here’s a trivia on the birthday song we always sing on birthdays!

Did you know that the happy birthday song we sing every year is copyrighted?

The story of “Happy Birthday” began in 1893 with two sisters Mildred J. Hill and Patty Smith Hill.

Mildred came up with the melody and Patty added some lyrics to create the song “Good morning to all”

Good morning to you,
Good morning to you,
Good morning, dear children,
Good morning to all.

The “Happy Birthday to You” lyrics first appeared in a songbook edited by one Robert H. Coleman in March of 1924, where they were published as a second stanza to “Good Morning to You”

When the song got popularised in several musicals, Jessica Hill, a third Hill sister who administered the copyright to “Good Morning to All” on behalf of her sisters, sprang into action and filed a suit.

By demonstrating the undeniable similiarities between “Good Morning to All” and “Happy Birthday to You” in court, Jessica was able to secure the copyright of “Happy Birthday to You” for her sisters in 1934 (too late, unfortunately, to benefit Mildred, who had died in 1916).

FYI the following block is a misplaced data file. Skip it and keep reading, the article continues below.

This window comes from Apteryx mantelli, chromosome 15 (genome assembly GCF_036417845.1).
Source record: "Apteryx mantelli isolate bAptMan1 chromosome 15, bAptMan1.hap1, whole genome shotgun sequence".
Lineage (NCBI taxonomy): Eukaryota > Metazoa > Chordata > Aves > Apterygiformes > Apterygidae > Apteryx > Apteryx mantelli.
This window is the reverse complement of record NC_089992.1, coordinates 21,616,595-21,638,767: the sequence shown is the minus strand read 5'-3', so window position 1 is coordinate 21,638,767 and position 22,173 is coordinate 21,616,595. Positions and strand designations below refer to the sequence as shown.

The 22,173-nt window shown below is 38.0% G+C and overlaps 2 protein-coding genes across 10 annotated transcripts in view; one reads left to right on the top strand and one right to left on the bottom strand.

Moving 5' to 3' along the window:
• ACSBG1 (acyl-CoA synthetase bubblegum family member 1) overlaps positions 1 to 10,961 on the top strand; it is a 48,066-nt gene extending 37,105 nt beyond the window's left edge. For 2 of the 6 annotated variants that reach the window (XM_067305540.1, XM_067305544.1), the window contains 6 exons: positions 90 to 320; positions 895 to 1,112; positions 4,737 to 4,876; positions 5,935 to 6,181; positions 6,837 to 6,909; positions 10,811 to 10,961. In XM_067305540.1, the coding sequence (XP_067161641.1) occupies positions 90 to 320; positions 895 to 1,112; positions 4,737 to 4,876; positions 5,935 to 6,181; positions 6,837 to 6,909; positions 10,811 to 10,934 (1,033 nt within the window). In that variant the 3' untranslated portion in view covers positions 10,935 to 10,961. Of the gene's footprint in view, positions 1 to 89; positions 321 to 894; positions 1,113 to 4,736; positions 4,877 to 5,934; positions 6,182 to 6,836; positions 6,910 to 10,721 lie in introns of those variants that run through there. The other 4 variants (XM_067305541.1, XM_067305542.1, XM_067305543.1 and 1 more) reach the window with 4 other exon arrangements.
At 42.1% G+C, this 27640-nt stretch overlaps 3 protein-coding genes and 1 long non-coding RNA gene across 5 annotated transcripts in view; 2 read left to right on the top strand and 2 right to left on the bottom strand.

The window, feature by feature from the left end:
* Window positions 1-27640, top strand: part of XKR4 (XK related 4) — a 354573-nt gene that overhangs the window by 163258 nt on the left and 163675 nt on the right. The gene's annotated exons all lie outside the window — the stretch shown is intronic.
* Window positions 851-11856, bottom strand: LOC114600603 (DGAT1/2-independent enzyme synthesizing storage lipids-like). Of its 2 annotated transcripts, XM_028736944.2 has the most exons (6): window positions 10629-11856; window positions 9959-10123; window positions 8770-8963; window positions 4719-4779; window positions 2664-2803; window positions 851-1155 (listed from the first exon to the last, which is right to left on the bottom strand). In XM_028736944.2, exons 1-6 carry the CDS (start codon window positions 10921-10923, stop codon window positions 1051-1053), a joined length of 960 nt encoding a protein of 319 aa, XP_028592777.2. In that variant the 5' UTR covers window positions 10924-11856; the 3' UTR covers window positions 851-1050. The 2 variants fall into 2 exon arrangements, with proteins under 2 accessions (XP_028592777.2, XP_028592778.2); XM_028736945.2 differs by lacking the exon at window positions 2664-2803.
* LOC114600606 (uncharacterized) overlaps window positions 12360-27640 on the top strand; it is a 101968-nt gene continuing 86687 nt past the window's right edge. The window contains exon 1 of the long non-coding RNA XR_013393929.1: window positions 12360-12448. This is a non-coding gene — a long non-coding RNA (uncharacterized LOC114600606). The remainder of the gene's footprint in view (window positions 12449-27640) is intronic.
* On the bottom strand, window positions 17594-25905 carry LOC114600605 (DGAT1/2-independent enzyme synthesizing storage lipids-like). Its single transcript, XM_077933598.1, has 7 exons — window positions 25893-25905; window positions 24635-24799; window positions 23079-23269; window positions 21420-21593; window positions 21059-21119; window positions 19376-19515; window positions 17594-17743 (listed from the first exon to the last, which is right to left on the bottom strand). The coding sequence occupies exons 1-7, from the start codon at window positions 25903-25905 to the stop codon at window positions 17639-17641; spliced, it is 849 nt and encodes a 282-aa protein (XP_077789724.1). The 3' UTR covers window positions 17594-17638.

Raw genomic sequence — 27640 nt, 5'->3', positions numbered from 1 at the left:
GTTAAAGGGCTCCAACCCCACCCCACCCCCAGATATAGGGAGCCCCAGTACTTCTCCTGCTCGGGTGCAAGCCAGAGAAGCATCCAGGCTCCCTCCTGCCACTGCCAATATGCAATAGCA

The Chicago-based music publisher Clayton F. Summy Company, working with Jessica Hill, published and copyrighted “Happy Birthday” in 1935. Under the laws in effect at the time, the Hills’ copyright would have expired after one 28-year term and a renewal of similar length, falling into public domain by 1991.

However, the Copyright Act of 1976 extended the term of copyright protection to 75 years from date of publication, and the Copyright Term Extension Act of 1998 added another 20 years, so under current law the copyright protection of “Happy Birthday” will remain intact until at least 2030.

Interesting sia! But if you are worried about getting sued for singing it during the next birthday party, dun worry abt it. The Copyright is for commercial purposes… So singing it in a private occasion like birthday parties is fine. =)

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